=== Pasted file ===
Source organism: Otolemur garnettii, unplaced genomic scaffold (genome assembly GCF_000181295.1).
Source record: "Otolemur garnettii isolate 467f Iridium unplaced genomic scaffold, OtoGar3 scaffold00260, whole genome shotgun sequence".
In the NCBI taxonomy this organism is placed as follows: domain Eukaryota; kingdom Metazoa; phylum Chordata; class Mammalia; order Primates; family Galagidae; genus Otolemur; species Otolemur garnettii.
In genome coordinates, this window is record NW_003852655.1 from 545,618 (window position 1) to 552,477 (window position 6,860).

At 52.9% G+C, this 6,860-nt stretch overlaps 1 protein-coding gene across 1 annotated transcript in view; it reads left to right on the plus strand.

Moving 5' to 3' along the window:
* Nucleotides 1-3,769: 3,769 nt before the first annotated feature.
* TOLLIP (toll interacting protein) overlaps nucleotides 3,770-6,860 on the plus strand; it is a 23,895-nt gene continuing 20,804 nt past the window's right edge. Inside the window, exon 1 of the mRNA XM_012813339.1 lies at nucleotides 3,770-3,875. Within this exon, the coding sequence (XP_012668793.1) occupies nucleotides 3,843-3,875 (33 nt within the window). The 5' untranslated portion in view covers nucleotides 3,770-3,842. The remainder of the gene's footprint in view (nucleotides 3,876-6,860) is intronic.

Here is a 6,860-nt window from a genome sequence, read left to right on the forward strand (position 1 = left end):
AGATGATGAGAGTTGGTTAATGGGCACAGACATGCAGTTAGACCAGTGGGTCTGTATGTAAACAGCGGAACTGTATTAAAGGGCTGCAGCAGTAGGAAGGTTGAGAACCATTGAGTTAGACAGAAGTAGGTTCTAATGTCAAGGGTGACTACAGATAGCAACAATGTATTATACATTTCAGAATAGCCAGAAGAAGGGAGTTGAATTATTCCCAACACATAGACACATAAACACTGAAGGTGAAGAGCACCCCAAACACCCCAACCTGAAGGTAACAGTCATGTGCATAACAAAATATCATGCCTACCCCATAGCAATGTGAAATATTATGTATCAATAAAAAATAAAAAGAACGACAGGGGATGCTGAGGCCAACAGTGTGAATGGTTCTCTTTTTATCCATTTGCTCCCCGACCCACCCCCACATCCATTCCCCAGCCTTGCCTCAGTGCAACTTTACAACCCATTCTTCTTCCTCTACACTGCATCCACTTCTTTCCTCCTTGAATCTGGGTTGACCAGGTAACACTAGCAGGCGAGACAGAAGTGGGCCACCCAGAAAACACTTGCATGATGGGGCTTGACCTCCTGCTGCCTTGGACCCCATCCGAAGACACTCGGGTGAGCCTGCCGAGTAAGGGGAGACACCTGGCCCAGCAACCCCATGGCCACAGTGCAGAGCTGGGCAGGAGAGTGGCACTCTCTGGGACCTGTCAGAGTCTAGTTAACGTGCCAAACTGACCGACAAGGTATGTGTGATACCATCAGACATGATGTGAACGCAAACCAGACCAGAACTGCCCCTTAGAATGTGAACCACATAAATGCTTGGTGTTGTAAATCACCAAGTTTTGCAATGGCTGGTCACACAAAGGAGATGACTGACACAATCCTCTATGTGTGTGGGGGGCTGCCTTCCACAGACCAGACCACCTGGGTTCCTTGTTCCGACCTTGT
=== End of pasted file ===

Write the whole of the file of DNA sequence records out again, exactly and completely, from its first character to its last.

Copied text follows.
Source organism: Otolemur garnettii, unplaced genomic scaffold (genome assembly GCF_000181295.1).
Source record: "Otolemur garnettii isolate 467f Iridium unplaced genomic scaffold, OtoGar3 scaffold00260, whole genome shotgun sequence".
In the NCBI taxonomy this organism is placed as follows: domain Eukaryota; kingdom Metazoa; phylum Chordata; class Mammalia; order Primates; family Galagidae; genus Otolemur; species Otolemur garnettii.
In genome coordinates, this window is record NW_003852655.1 from 545,618 (window position 1) to 552,477 (window position 6,860).

At 52.9% G+C, this 6,860-nt stretch overlaps 1 protein-coding gene across 1 annotated transcript in view; it reads left to right on the plus strand.

Moving 5' to 3' along the window:
* Nucleotides 1-3,769: 3,769 nt before the first annotated feature.
* TOLLIP (toll interacting protein) overlaps nucleotides 3,770-6,860 on the plus strand; it is a 23,895-nt gene continuing 20,804 nt past the window's right edge. Inside the window, exon 1 of the mRNA XM_012813339.1 lies at nucleotides 3,770-3,875. Within this exon, the coding sequence (XP_012668793.1) occupies nucleotides 3,843-3,875 (33 nt within the window). The 5' untranslated portion in view covers nucleotides 3,770-3,842. The remainder of the gene's footprint in view (nucleotides 3,876-6,860) is intronic.

Here is a 6,860-nt window from a genome sequence, read left to right on the forward strand (position 1 = left end):
AGATGATGAGAGTTGGTTAATGGGCACAGACATGCAGTTAGACCAGTGGGTCTGTATGTAAACAGCGGAACTGTATTAAAGGGCTGCAGCAGTAGGAAGGTTGAGAACCATTGAGTTAGACAGAAGTAGGTTCTAATGTCAAGGGTGACTACAGATAGCAACAATGTATTATACATTTCAGAATAGCCAGAAGAAGGGAGTTGAATTATTCCCAACACATAGACACATAAACACTGAAGGTGAAGAGCACCCCAAACACCCCAACCTGAAGGTAACAGTCATGTGCATAACAAAATATCATGCCTACCCCATAGCAATGTGAAATATTATGTATCAATAAAAAATAAAAAGAACGACAGGGGATGCTGAGGCCAACAGTGTGAATGGTTCTCTTTTTATCCATTTGCTCCCCGACCCACCCCCACATCCATTCCCCAGCCTTGCCTCAGTGCAACTTTACAACCCATTCTTCTTCCTCTACACTGCATCCACTTCTTTCCTCCTTGAATCTGGGTTGACCAGGTAACACTAGCAGGCGAGACAGAAGTGGGCCACCCAGAAAACACTTGCATGATGGGGCTTGACCTCCTGCTGCCTTGGACCCCATCCGAAGACACTCGGGTGAGCCTGCCGAGTAAGGGGAGACACCTGGCCCAGCAACCCCATGGCCACAGTGCAGAGCTGGGCAGGAGAGTGGCACTCTCTGGGACCTGTCAGAGTCTAGTTAACGTGCCAAACTGACCGACAAGGTATGTGTGATACCATCAGACATGATGTGAACGCAAACCAGACCAGAACTGCCCCTTAGAATGTGAACCACATAAATGCTTGGTGTTGTAAATCACCAAGTTTTGCAATGGCTGGTCACACAAAGGAGATGACTGACACAATCCTCTATGTGTGTGGGGGGCTGCCTTCCACAGACCAGACCACCTGGGTTCCTTGTTCCGACCTTGT